Robinhood clients say the company conspired with Wall Street to stop ordinary people from beating out wealthy hedge funds.
Amateur investors have filed more than 30 class action lawsuits against Robinhood, a tech start-up that allows ordinary people to buy and sell stocks online.
According to PCMag.com, enraged customers began initiating legal action against Robinhood mere days after the platform temporarily prevented users from trading certain stocks.
While Robinhood has maintained that its decision was made without prejudice, many of the app’s users claim the company wanted was doing a favor for Wall Street. For weeks, internet aficionados—many of whom frequent Reddit’s /r/WallStreetBets community—have been locked in a high-stakes battle against hedge funds, the latter of which had gambled on GameStop and several other large, well-known brands going out of business.
Reddit users launched a full-scale campaign to bolster GameStop stock. In a matter of days, the company’s stock price skyrocketed, moving from about $15 per share to nearly $200.
The sudden shift—nigh unprecedented for a company on the verge of collapse—caused wealthy hedge funds to lose billions of dollars, practically overnight.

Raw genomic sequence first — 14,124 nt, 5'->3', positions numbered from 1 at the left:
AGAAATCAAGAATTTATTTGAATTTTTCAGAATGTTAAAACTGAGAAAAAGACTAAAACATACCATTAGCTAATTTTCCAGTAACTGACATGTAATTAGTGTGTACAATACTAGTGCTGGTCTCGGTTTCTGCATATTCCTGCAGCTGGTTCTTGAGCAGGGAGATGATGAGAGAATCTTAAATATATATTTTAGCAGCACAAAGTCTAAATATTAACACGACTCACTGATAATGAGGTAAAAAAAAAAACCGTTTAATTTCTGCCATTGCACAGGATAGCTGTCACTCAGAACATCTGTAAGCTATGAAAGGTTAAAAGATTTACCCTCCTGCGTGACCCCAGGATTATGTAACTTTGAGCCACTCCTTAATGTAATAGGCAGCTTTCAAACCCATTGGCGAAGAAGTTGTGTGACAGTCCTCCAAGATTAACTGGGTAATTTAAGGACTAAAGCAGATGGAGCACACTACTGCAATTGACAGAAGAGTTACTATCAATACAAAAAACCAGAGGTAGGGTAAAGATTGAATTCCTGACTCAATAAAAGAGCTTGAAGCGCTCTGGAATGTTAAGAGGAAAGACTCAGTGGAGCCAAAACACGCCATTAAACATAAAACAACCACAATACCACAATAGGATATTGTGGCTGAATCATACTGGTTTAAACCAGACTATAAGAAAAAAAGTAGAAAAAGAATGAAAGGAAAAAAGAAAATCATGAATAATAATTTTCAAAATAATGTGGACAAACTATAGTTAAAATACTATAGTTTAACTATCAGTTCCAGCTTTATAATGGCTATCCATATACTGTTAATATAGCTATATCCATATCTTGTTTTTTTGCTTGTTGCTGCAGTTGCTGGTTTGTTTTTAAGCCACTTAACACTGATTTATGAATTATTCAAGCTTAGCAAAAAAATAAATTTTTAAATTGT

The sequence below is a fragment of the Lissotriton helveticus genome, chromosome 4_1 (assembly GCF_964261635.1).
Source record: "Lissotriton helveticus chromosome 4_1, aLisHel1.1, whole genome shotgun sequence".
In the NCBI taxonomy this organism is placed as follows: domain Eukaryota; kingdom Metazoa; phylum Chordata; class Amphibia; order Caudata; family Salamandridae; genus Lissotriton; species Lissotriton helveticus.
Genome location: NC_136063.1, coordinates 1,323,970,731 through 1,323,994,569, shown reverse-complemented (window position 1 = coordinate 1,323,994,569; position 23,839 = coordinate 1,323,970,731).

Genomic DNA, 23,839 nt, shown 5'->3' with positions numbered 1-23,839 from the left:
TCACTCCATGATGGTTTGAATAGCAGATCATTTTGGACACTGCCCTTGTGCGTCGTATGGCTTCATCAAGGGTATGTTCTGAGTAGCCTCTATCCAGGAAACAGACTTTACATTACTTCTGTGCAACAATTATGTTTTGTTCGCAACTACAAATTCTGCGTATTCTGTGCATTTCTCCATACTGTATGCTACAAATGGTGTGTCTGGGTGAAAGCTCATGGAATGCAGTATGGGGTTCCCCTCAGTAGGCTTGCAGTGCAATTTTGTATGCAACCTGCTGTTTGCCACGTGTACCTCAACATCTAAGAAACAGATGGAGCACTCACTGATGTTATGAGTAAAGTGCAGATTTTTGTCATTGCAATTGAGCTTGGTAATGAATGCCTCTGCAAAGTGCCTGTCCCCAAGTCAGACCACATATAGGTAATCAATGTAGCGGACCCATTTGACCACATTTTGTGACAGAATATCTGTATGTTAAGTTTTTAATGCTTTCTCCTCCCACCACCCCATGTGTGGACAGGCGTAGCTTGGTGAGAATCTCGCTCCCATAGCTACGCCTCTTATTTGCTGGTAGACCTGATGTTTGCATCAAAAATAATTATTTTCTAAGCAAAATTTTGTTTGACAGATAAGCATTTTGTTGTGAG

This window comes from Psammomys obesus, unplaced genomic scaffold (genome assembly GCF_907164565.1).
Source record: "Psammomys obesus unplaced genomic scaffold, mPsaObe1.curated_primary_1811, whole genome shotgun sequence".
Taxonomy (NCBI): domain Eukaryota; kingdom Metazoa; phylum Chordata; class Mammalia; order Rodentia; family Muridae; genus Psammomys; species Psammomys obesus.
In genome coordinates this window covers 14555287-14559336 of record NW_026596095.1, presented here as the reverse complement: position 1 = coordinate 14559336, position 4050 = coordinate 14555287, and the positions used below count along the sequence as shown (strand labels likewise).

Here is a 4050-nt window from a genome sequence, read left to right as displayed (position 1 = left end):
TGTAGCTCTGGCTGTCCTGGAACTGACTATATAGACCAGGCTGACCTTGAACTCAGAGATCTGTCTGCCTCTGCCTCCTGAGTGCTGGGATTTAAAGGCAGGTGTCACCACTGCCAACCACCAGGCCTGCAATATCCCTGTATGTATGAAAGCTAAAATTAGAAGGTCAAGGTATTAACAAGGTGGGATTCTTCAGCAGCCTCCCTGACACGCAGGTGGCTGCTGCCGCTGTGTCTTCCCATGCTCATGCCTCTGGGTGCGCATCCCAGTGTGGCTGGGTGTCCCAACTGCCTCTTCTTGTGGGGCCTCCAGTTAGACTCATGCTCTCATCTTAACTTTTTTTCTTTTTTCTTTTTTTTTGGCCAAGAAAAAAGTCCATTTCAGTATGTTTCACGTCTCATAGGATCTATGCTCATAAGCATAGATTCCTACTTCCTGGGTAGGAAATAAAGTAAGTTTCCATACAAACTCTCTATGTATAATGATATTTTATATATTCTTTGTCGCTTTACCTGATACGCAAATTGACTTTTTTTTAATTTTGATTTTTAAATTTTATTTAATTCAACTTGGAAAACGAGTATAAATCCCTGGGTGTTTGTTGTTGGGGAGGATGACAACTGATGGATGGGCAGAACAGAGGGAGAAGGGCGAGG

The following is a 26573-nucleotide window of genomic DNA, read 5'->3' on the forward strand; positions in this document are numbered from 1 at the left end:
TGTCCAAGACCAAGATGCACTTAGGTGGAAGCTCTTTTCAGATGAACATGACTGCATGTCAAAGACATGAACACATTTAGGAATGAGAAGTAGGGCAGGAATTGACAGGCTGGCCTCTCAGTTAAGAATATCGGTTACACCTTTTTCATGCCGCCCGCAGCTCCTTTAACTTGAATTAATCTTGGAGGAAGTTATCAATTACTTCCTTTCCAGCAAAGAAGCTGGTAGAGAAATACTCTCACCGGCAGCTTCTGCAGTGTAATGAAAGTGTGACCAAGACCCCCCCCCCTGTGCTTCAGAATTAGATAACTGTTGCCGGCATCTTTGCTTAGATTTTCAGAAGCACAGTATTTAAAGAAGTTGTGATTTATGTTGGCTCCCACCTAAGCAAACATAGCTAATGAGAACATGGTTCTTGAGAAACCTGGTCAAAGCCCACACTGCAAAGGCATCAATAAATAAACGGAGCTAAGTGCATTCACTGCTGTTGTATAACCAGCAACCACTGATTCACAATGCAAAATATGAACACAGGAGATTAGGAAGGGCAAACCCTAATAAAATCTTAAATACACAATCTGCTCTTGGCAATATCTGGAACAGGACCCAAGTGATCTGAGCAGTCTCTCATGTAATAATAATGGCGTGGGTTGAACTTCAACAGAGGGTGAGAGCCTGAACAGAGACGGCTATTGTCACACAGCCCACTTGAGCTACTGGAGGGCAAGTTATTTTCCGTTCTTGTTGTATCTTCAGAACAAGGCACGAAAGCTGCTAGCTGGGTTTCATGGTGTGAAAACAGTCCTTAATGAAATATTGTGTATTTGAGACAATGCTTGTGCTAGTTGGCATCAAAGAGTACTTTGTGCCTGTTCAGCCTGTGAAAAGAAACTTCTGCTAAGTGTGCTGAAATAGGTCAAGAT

However, Robinhood briefly prevented its users from continuing to buy GameStop stock.
Many of the recently-filed lawsuits against the app allege that Robinhood’s owners put a freeze on GameStop trades to benefit Wall Street traders with which it has close ties.
Several of the lawsuits, notes PCMag.com, were keen to observe that Robinhood only let its customers resume selling and trading stocks once GameStop shares began to tumble—something that would have benefited short-sellers, much to the detriment of amateur users who had purchased shares.
Robinhood clients—some of whom became millionaires when GameStop shares hit their ceiling—now say the app should be responsible for the losses caused by the app’s freeze on stock purchases.
“This is what the Hedge Funds wanted,” one Florida-filed complaint states. “When everyone is only selling, the price cannot go up because no one can buy the shares.”
Another class action, lodged in a California court, claims that Robinhood violated securities laws by allegedly colluding with Wall Street.
“Robinhood (and Apex Trading Corporation) stole from the poor to give to the rich,” the class action claims.
Robinhood has continuously defended its own actions.
““We did this because the required amount we had to deposit with the clearinghouse was so large—with individual volatile securities accounting for hundreds of millions of dollars in deposit requirements—that we had to take steps to limit buying in those volatile securities,” the company said in a statement.
Although Robinhood’s user-agreement empowers the company to freeze trading whenever it sees fit, the platform’s GameStop-related restrictions were so overtly pro-Wall Street they caught the attention of Congress.
The Verge reports that Bronx Rep. Alexandria Ocasio-Cortez has demanded a full-scale investigation into Robinhood’s potential misconduct.
The company’s CEO, Vlad Tenev, is expected to testify in a congressional hearing later this month.